SEATTLE – We’ve seen calm under pressure before: Michel Jordan with the ball as the clock runs down, Joe Montana in the pocket, facing a rush with the game on the line, and Edgar Martinez at the plate with the go-ahead run on second.
Feel free to add Sue Bird to the list.
On Sunday, in Game 1 of the WNBA Finals with a screaming crowd of 15,000-plus at KeyArena practically passing out with excitement, Bird stood relaxed with the ball in her hand. Why panic? She’s been there before. Heck, she was there last week.
The scoreboard read 77-77 and the clock ticked from 20 seconds to 5 when Bird finally made her move. She drove Atlanta guard Armintie Price into a Lauren Jackson screen near the free-throw line, stepped back just a bit and took an 18-foot jump shot. It nestled in the net with 2.6 seconds remaining, just as she planned.
And just like that, the Seattle Storm was up 1-0 in its quest for its second WNBA title. Seattle will try to make it 2-0 against the Dream in Game 2 at 6 p.m. today at KeyArena.
Perhaps the Storm should try to keep the game close until the final few seconds and then give Bird the ball again. It’s working well.
On Sept. 5, Bird made a 3-pointer with two seconds to go to beat Phoenix in the decisive Game 2 of the Western Conference finals, sending Seattle to its first WNBA Finals since it won it all in 2004.
Seattle coach Brian Agler said that in both situations, there was never a question of who would get the ball with the clock ticking down.
“Sue really has a calm disposition, and it helps in tight situations,” Agler said. “She has the ability to be in the fray and keep an open mind and take what’s given to her. A lot of times people in those situations, they get one thing in their mind and they’re going to do that no matter what happens. When you have the ability to play with an open mind like Sue does, usually you’re going to make good decisions.”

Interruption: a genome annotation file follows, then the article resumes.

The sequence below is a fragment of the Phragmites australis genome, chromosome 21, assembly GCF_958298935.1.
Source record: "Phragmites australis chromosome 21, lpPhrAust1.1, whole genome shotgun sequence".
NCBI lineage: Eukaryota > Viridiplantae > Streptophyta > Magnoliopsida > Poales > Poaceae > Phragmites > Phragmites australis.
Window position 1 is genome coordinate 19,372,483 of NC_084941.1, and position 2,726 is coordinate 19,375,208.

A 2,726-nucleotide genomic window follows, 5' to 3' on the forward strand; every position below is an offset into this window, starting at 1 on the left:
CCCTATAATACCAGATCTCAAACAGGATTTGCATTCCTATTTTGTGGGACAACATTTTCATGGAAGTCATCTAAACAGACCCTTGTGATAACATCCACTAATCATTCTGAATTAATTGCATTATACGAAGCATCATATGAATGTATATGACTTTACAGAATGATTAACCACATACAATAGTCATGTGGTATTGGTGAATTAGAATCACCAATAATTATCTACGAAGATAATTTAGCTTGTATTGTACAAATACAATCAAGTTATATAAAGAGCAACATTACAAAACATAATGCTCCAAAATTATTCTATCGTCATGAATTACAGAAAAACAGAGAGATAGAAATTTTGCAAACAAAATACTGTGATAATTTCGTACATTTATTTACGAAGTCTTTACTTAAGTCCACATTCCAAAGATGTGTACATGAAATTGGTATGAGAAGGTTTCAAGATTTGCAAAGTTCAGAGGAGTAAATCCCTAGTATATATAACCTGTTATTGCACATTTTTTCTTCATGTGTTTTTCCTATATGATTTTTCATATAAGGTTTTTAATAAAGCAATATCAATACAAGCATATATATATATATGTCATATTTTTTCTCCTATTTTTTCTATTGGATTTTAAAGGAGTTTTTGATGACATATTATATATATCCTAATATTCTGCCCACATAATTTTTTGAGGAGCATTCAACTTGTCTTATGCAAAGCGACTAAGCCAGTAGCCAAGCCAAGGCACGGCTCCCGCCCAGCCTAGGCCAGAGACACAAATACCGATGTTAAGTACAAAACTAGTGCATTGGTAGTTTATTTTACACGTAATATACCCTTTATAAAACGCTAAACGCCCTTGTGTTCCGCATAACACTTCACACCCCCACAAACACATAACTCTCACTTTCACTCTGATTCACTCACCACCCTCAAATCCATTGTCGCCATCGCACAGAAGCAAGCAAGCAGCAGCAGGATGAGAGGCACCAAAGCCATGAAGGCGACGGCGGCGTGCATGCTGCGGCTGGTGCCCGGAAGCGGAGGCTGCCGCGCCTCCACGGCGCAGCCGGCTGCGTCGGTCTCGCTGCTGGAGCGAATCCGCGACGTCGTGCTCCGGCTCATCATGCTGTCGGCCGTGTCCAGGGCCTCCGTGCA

Bird had been good, but not great, on Sunday. She finished with 14 points, five rebounds, eight assists, two steals and just one turnover in 38 minutes. But she’d also missed 10 of her 15 shots, including one that was almost exactly like her game-winner just about a minute before that.
But Bird said she’s been in those situations so many times before, from her AAU days through college at Connecticut and now as a professional, that things just slow down and she can think about what to do, rather than just frantically try to make a play.
“It’s situations I was put in,” Bird said. “And you get confidence the more you do things and the more you’re successful at them. At this point in my career, it’s something that I enjoy. Those situations are fun, especially when they go in.”
Bird noticed that Atlanta players were defending the pick-and-roll by going under the screen, meaning behind the player setting the pick. That helped take away the option of Jackson going to the hoop, but also left just enough room for the ball-handler to get a decent look. And Bird guessed that if she drove to Jackson, Price would go behind the league MVP, allowing Bird to get an open shot off.
“Not every player can play like that,” Storm guard Tanisha Wright said. “A lot of people don’t want the ball in those situations, they can’t handle that pressure. But Sue’s done it before and we know if she has the ball, good things are going to happen.”
Bird said it doesn’t hurt to have players around her who also don’t mind being the hero.
“That’s the beauty of our team,” she said. “Anytime we’ve been in critical situations, Lauren’s hit big shots, Swin (Cash has) hit big shots, (Tanisha has) hit big shots. It goes on and on. Everybody has been in those situations and it’s nice to have that. It’s nice to have five players on the court who are more than willing to take those shots and make the play. To have that is dangerous, it’s hard to guard.”